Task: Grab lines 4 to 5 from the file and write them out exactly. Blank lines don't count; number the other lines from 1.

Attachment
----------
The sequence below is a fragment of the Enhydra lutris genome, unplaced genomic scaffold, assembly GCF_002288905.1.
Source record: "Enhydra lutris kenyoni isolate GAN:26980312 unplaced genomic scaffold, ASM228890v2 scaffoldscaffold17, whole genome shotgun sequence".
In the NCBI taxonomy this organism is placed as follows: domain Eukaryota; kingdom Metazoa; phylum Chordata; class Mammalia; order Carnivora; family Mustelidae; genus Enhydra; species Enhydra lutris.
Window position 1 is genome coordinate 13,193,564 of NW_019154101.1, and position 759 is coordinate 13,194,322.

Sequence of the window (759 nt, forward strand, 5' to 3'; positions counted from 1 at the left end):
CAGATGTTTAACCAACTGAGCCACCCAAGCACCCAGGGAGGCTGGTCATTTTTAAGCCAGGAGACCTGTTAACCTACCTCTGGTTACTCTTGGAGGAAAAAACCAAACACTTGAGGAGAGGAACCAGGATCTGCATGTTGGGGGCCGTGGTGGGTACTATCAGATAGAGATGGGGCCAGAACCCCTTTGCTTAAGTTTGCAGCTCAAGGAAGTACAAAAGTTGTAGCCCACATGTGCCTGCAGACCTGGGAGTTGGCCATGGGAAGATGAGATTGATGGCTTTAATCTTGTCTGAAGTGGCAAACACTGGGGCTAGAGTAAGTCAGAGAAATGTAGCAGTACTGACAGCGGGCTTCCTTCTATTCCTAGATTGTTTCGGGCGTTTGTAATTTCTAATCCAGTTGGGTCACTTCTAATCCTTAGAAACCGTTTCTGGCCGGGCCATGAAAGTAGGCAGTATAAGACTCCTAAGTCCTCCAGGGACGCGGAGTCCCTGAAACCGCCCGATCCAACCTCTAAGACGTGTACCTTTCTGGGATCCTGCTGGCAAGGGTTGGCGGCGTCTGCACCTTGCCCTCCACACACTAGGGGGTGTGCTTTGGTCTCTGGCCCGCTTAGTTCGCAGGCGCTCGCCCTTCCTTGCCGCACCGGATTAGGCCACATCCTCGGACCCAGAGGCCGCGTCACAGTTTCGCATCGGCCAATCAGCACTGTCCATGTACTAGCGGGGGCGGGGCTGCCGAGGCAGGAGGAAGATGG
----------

Window position 1 is genome coordinate 13,193,564 of NW_019154101.1, and position 759 is coordinate 13,194,322.

Sequence of the window (759 nt, forward strand, 5' to 3'; positions counted from 1 at the left end):